Some SODELPA members have allegedly been involved behind the scenes in the attempted formation of the so-called Christian Sovereign States in Ra, Nadroga and Navosa. This is why the party
25 Aug 2015 14:03

Some SODELPA members have allegedly been involved behind the scenes in the attempted formation of the so-called Christian Sovereign States in Ra, Nadroga and Navosa.

This is why the party has so far failed to publicly condemn those illegal acts and dissociate itself from them.

Instead some party members like Viliame Gavoka have shown by their actions that they could sympathise with the alleged rebel groups.

It is believed that the alleged Christian state’s bid is part of a bigger plan to lobby international agencies that the Queen wrongly returned Fiji to the State when Fiji became independent in 1970. The petition is that Fiji should have been returned to the iTaukei chiefs who ceded Fiji to Great Britain on October 10, 1874. It’s the same idea proposed by the so-called Christian states.

A document outlining this was circulated to a select group to sign. Among those who have signed it include some descendants of the chiefs who signed the Deed of Cession in 1874.

The document found its way into SODELPA ranks. SODELPA president and Tui Cakau Ratu Naiqama Lalabalavu was approached to sign it but refused.

The movement gathered momentum after Mereoni Kirwin, a Sydney-based indigenous activist visited Fiji last year.

While here she met the wife of a senior minister of a Christian denomination. The minister’s wife then introduced Ms Kirwin to a senior SODELPA official who later linked up with some descendants of the 1874 chiefs.

Prayer sessions were organised and they still happen today. Traditional intake songs (vucu), dances (meke) and poems (serekali) were revived to reinforce the indigenous spirit and culture and help bolster support for the new movement.

It runs in harmony with the opposition to the Secular State and the crusade to declare Fiji a Christian state.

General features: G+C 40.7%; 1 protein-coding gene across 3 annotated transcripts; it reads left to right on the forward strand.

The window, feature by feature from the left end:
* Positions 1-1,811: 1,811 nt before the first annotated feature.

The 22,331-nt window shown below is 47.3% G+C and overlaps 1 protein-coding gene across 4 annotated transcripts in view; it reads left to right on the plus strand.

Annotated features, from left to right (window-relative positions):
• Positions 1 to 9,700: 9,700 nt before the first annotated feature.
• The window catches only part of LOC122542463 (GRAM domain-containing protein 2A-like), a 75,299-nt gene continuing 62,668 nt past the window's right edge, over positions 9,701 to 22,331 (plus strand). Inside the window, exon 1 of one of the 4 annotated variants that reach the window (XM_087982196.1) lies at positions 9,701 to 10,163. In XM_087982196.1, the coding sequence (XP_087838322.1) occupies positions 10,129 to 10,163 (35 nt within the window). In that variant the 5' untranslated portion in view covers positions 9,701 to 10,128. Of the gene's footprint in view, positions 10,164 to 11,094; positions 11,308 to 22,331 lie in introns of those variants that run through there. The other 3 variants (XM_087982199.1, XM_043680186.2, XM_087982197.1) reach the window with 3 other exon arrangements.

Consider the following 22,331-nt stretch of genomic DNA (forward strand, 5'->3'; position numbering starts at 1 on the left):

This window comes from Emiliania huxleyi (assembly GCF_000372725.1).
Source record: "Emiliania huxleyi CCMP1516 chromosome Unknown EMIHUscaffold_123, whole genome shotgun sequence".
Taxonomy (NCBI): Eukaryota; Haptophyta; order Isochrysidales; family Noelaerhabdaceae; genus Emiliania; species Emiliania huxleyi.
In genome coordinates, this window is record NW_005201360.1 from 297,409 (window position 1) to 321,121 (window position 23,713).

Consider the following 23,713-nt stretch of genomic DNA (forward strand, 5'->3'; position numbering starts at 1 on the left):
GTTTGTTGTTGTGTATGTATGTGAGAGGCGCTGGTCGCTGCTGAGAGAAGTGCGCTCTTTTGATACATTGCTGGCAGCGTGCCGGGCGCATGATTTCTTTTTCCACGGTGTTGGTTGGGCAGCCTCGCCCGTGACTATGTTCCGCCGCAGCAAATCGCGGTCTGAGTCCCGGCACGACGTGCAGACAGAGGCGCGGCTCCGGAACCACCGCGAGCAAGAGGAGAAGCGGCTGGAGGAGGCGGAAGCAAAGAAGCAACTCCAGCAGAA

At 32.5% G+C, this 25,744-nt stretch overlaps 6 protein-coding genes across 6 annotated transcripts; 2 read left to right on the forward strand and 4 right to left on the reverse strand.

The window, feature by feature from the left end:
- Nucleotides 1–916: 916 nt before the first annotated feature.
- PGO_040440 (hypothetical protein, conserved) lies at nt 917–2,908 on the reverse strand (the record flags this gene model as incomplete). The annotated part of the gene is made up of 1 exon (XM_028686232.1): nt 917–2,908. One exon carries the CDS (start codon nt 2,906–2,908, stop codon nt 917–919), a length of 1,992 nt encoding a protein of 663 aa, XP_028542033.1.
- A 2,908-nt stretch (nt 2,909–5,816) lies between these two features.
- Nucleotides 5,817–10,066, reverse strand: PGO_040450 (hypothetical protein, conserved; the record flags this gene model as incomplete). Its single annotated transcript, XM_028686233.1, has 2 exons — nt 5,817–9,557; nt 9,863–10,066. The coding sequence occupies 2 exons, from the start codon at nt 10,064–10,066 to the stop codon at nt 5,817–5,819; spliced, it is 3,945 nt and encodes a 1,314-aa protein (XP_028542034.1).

At the height of the founding of the movement, another SODELPA member made frequent trips from Suva to Ra to help with the setting up of the so-called Christian state in liaison with Ms Kirwin.

Ms Kirwin is one of the kingpins of the movement, providing advice, financial support, paraphernalia, literature, and all the propaganda about the Christian state from the comforts of her Sydney home.

She is the author of the document that was secretly circulated and signed.

The signed document was to be presented to the International Court of Justice. The ICJ is the principal judicial organ of the United Nations (UN). It was established in June 1945 by the Charter of the United Nations and began work in April 1946. The seat of the Court is at the Peace Palace in The Hague (Netherlands).

Ms Kirwin’s aim was to file the case at the ICJ (as she promised) and use a few provinces to declare independence from the government to reflect that the Queen was wrong to hand over the independence order to the state.

SODELPA MP and lawyer Niko Nawaikula has been singing a similar tune when he attacks the 17 decrees in his bid to promote the indigenous cause.

The Fiji Native Tribal Congress, of which Mr Nawaikula is general secretary, has allegedly been used as the vehicle to feed people’s mind about this ideology. Whether there is any link between the two organisations is not clear.

But there is talk that this movement will reach its objective in October to coincide with Independence Day celebrations on the 10th.

It is alleged that the military-style training in the hills of Ra was part of the overall plan as seen by some.

Ratu Naiqama returns from Australia today. As SODELPA president, he should state the party’s position on the so-called Christian states to avoid continuing speculations and fragmentation in the party.

It should be among the top priorities in the to-do-list that includes the inquiry into a confidential report critical of Opposition leader Ro Teimumu Kepa’s leadership and the Opposition Office arrangements.


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